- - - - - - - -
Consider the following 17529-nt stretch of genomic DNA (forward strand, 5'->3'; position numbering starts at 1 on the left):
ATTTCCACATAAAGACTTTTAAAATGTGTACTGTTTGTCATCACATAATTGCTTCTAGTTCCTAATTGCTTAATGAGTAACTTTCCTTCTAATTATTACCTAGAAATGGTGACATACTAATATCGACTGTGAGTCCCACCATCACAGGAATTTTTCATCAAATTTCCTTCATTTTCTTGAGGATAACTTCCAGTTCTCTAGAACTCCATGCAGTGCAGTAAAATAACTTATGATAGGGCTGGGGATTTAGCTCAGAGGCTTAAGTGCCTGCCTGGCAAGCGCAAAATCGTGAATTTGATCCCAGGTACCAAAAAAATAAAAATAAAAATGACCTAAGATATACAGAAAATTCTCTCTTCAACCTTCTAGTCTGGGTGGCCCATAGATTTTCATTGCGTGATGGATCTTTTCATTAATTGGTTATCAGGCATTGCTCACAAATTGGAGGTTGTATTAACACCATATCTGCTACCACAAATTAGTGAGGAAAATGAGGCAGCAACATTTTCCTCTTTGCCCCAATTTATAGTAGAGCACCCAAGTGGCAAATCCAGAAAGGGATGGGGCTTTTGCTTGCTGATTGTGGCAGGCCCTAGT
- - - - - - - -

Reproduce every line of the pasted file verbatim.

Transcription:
Consider the following 17529-nt stretch of genomic DNA (forward strand, 5'->3'; position numbering starts at 1 on the left):
ATTTCCACATAAAGACTTTTAAAATGTGTACTGTTTGTCATCACATAATTGCTTCTAGTTCCTAATTGCTTAATGAGTAACTTTCCTTCTAATTATTACCTAGAAATGGTGACATACTAATATCGACTGTGAGTCCCACCATCACAGGAATTTTTCATCAAATTTCCTTCATTTTCTTGAGGATAACTTCCAGTTCTCTAGAACTCCATGCAGTGCAGTAAAATAACTTATGATAGGGCTGGGGATTTAGCTCAGAGGCTTAAGTGCCTGCCTGGCAAGCGCAAAATCGTGAATTTGATCCCAGGTACCAAAAAAATAAAAATAAAAATGACCTAAGATATACAGAAAATTCTCTCTTCAACCTTCTAGTCTGGGTGGCCCATAGATTTTCATTGCGTGATGGATCTTTTCATTAATTGGTTATCAGGCATTGCTCACAAATTGGAGGTTGTATTAACACCATATCTGCTACCACAAATTAGTGAGGAAAATGAGGCAGCAACATTTTCCTCTTTGCCCCAATTTATAGTAGAGCACCCAAGTGGCAAATCCAGAAAGGGATGGGGCTTTTGCTTGCTGATTGTGGCAGGCCCTAGT